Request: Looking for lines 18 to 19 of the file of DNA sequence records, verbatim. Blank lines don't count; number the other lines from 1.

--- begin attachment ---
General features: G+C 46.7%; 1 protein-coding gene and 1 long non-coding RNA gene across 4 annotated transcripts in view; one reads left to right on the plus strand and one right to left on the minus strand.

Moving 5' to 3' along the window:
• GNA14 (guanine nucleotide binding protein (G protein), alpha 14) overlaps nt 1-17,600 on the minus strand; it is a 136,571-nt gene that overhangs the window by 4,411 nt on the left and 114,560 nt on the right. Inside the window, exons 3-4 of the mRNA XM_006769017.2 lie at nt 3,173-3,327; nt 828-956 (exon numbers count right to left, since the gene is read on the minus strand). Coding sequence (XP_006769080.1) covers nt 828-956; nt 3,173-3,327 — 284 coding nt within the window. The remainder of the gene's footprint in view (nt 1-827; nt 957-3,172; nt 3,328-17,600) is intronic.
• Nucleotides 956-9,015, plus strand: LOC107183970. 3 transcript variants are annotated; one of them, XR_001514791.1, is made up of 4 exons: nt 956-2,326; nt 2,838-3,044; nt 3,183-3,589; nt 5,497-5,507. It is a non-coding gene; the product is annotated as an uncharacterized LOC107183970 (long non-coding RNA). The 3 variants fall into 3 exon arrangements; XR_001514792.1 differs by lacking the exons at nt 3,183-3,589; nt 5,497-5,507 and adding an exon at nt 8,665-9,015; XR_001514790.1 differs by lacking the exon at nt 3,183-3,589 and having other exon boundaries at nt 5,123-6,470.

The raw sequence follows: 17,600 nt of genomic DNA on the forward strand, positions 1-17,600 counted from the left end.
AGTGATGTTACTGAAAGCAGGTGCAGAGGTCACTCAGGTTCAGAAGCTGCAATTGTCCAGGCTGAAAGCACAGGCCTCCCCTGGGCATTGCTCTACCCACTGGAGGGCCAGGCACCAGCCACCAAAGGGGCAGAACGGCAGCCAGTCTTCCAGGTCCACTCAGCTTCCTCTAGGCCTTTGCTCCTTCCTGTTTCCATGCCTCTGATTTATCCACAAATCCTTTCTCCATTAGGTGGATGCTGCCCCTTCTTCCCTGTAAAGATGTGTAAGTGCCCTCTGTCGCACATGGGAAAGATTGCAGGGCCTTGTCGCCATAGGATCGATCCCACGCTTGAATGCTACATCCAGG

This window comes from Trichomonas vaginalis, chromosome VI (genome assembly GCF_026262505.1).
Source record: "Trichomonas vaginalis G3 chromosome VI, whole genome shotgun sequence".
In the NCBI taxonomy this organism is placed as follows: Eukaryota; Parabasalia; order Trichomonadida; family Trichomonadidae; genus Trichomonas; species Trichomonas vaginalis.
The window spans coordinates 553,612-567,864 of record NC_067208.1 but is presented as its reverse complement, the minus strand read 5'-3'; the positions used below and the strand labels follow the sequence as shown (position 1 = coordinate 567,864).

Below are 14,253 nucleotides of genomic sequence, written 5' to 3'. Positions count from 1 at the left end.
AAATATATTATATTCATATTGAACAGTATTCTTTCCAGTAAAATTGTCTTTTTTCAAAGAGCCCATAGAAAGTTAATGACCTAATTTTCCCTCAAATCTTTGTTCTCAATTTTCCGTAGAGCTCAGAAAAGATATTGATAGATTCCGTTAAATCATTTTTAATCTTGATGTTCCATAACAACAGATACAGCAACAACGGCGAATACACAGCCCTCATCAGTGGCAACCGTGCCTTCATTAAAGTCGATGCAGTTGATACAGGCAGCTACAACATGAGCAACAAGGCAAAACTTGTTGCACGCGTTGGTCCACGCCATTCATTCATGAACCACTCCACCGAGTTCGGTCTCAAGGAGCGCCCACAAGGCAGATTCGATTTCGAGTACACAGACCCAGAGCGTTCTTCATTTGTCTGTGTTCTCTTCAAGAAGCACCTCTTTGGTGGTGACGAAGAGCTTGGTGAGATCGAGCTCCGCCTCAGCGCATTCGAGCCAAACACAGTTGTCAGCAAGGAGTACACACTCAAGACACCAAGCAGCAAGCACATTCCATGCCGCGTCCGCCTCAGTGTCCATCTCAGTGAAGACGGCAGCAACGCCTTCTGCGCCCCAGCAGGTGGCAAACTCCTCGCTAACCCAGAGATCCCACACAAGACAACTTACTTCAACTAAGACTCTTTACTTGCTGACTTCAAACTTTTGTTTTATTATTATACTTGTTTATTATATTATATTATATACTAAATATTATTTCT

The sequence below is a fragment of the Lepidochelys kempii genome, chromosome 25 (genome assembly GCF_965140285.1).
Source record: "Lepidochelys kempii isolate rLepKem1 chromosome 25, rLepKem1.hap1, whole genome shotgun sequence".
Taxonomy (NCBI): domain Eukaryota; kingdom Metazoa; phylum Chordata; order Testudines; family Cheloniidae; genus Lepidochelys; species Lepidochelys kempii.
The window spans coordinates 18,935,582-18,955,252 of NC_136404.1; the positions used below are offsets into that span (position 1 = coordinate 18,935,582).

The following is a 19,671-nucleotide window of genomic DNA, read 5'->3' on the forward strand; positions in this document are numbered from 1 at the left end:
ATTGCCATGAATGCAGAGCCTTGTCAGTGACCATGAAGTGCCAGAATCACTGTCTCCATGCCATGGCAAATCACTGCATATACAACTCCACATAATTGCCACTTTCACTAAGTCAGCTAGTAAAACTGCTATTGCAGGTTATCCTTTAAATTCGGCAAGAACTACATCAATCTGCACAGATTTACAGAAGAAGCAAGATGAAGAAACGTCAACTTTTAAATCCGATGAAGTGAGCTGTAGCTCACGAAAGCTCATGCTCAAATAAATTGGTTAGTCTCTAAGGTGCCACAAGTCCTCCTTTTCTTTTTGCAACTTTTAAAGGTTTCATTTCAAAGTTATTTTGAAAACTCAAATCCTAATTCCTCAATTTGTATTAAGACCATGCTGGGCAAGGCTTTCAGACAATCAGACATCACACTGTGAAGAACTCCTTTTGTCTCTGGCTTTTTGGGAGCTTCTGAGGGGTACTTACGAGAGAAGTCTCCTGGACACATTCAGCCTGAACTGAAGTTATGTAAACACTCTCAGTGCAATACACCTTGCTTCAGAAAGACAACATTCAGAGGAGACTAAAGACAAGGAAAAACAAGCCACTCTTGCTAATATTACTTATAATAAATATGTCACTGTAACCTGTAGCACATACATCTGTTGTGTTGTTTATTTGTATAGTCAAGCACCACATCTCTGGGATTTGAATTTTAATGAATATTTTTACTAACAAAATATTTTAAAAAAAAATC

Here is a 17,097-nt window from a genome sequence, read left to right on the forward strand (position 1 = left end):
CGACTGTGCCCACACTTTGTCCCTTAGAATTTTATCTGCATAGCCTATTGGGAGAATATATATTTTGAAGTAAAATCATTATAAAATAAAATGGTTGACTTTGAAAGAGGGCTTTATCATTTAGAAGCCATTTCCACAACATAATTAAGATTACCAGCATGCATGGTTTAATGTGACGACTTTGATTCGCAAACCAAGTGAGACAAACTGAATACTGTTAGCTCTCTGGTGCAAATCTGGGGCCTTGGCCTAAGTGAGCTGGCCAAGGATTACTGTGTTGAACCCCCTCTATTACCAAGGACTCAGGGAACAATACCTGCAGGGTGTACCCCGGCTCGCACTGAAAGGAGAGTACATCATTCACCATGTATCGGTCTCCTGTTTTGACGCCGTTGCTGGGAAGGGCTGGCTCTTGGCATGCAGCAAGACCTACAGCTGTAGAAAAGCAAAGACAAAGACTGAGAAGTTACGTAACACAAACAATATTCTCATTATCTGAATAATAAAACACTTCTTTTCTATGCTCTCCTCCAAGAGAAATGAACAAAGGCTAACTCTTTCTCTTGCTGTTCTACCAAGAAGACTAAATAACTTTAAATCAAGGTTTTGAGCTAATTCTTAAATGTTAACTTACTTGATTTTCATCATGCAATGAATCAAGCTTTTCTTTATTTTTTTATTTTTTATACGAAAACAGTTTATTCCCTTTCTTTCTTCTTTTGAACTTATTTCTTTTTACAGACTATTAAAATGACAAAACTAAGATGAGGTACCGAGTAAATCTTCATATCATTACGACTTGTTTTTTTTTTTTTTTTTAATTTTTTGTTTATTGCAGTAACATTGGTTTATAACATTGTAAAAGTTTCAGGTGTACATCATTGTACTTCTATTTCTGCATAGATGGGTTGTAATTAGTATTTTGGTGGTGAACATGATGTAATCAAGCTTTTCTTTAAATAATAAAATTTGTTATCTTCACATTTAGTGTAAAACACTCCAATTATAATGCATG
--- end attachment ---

ATTGCCATGAATGCAGAGCCTTGTCAGTGACCATGAAGTGCCAGAATCACTGTCTCCATGCCATGGCAAATCACTGCATATACAACTCCACATAATTGCCACTTTCACTAAGTCAGCTAGTAAAACTGCTATTGCAGGTTATCCTTTAAATTCGGCAAGAACTACATCAATCTGCACAGATTTACAGAAGAAGCAAGATGAAGAAACGTCAACTTTTAAATCCGATGAAGTGAGCTGTAGCTCACGAAAGCTCATGCTCAAATAAATTGGTTAGTCTCTAAGGTGCCACAAGTCCTCCTTTTCTTTTTGCAACTTTTAAAGGTTTCATTTCAAAGTTATTTTGAAAACTCAAATCCTAATTCCTCAATTTGTATTAAGACCATGCTGGGCAAGGCTTTCAGACAATCAGACATCACACTGTGAAGAACTCCTTTTGTCTCTGGCTTTTTGGGAGCTTCTGAGGGGTACTTACGAGAGAAGTCTCCTGGACACATTCAGCCTGAACTGAAGTTATGTAAACACTCTCAGTGCAATACACCTTGCTTCAGAAAGACAACATTCAGAGGAGACTAAAGACAAGGAAAAACAAGCCACTCTTGCTAATATTACTTATAATAAATATGTCACTGTAACCTGTAGCACATACATCTGTTGTGTTGTTTATTTGTATAGTCAAGCACCACATCTCTGGGATTTGAATTTTAATGAATATTTTTACTAACAAAATATTTTAAAAAAAAATC

Here is a 17,097-nt window from a genome sequence, read left to right on the forward strand (position 1 = left end):